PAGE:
In a few moments, just as the gentlemen had anticipated, the little steamer appears to be “taking” a series of turnpike gates. She is what is called by seamen a lively craft, and is giving conclusive evidence of her natural gaiety of character. Speaking from my own experience of such performances, I should say that the most fearful moment is when the steamer is at the top of a wave, and preparing for a fresh plunge, while a sort of thrill seems to run throughout her frame. You know too well what is coming, whilst she is balancing herself and rolling from side to side; then a pause, a fresh plunge, and horrible utterances from the afflicted creatures below. “Ah, mon Dieu! ça me soulève le cœur! Ayiai! Que sommes nous donc venus faire ici? Ayiai! Encore une cuvette!” Someway or another, the British mariner does not seem to feel as much commiseration for these unfortunate persons as the real misery of their situations might inspire, even into the most hardened hearts. “He didn’t ought to do it here, sir,” said an old sailor to me one night (I admit that on the night in question other feelings than those of scientific curiosity drew me occasionally to the bulwarks of the Eagle). “Why can’t you go to the side, you dirty brute?” This soothing question was directed to an unfortunate French gentleman, who was positively livid with misery, and as capable at that moment of reaching the side of the lively craft as he would have been of taking command of the ship. But we will not linger on the miseries of that middle passage. I think, however, I shall not be far wrong when I say, the foreign gentlemen don’t like it.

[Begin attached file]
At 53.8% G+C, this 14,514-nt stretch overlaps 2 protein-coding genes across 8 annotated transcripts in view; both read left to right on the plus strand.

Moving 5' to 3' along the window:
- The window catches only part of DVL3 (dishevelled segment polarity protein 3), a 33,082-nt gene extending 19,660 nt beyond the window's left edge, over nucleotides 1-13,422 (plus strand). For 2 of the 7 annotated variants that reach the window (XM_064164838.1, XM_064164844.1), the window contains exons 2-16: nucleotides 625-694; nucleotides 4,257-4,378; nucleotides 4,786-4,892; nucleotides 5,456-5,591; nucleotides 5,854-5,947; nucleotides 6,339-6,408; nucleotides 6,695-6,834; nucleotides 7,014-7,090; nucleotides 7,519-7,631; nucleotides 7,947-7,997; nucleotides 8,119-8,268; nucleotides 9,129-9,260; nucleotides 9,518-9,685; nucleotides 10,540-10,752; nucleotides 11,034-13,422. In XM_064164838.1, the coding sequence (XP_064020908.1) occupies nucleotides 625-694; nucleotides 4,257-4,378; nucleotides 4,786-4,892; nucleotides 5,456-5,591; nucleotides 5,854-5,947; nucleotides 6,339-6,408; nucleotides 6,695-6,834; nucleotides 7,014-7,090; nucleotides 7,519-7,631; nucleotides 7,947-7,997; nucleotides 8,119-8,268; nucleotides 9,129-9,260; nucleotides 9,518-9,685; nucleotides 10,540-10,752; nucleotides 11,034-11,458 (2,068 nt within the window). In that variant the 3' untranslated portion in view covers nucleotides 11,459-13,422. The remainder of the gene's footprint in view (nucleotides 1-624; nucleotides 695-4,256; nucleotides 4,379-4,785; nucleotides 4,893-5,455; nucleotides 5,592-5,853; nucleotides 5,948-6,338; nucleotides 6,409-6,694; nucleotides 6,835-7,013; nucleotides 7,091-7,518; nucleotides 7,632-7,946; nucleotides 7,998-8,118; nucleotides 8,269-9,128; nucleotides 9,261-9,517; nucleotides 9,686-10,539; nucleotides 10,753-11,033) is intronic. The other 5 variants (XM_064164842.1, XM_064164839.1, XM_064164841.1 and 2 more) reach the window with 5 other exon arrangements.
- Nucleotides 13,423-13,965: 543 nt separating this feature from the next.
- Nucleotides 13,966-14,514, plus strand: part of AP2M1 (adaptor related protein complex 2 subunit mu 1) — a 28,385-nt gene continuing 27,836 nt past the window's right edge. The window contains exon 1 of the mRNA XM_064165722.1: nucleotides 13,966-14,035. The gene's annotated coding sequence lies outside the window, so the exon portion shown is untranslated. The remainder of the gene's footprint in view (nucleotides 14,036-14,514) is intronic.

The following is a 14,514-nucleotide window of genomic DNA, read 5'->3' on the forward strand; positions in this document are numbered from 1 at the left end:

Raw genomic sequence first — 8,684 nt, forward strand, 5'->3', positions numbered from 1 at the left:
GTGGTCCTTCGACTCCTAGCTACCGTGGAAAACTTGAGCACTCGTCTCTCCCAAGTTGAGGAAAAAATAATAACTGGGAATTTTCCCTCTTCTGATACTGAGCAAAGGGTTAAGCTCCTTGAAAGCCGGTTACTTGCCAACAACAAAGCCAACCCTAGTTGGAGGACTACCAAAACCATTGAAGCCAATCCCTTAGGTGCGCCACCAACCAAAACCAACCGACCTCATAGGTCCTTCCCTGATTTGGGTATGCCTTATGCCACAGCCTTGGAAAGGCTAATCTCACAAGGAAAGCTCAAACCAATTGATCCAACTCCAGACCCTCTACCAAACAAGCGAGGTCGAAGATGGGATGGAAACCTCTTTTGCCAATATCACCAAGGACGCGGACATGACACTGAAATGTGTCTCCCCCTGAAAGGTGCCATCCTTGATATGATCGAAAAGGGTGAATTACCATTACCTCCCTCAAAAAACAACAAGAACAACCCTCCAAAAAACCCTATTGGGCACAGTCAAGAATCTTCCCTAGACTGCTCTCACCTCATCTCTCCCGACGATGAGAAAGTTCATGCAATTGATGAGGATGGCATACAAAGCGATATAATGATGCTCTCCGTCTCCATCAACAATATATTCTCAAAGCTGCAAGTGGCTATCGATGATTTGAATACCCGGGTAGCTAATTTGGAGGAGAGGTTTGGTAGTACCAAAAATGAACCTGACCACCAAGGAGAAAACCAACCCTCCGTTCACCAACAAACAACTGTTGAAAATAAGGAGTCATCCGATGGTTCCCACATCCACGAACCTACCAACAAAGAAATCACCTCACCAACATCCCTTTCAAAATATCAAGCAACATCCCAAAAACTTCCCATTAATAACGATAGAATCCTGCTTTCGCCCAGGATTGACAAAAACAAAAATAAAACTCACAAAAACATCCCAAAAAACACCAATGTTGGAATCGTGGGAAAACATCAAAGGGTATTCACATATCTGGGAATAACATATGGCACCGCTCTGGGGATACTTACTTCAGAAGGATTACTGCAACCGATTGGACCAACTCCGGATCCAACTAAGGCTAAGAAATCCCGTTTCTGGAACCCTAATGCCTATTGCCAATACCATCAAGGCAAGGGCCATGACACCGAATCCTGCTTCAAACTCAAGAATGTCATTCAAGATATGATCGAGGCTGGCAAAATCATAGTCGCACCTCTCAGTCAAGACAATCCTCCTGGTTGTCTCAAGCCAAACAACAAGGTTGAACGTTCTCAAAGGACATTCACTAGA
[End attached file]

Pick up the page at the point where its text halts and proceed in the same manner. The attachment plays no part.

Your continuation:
Those blessed, blessed lights of Dover! there they are at last. There is no use in attempting to keep the deception up any longer. I must give up the piratical dreams of my youth. I was not intended to be a Red Rover; indeed I fear, that although my marine miseries are not so complete as those of our foreign friends below, I should in the midst of any considerable hubbub of the elements prove but a Pea Green Rover after all. When my gallant crew were expecting the stern command of “Boarders away!” to fall from my iron lips, I should call out feebly, “Steward, steward!” The fact is, that my soul does sicken o’er the heaving wave; and if Lord Byron puts it as an inevitable inference that I am a “luxurious slave,” I cannot help it. I suppose it is so, and I must make the best of my position. How near those Dover lights seem! but what a way they are still off, if the lapse of time is to be computed by painful sensation! It is bad enough even in my own case; but I imagine that an Englishman’s worst miseries at sea are merely as the disagreeables consequent upon under-done muffins or crumpled rose-leaves when compared with the horrible sufferings of our continental friends from the like cause. What test, what gauge have we of the appalling agonies of a sea-sick Frenchman?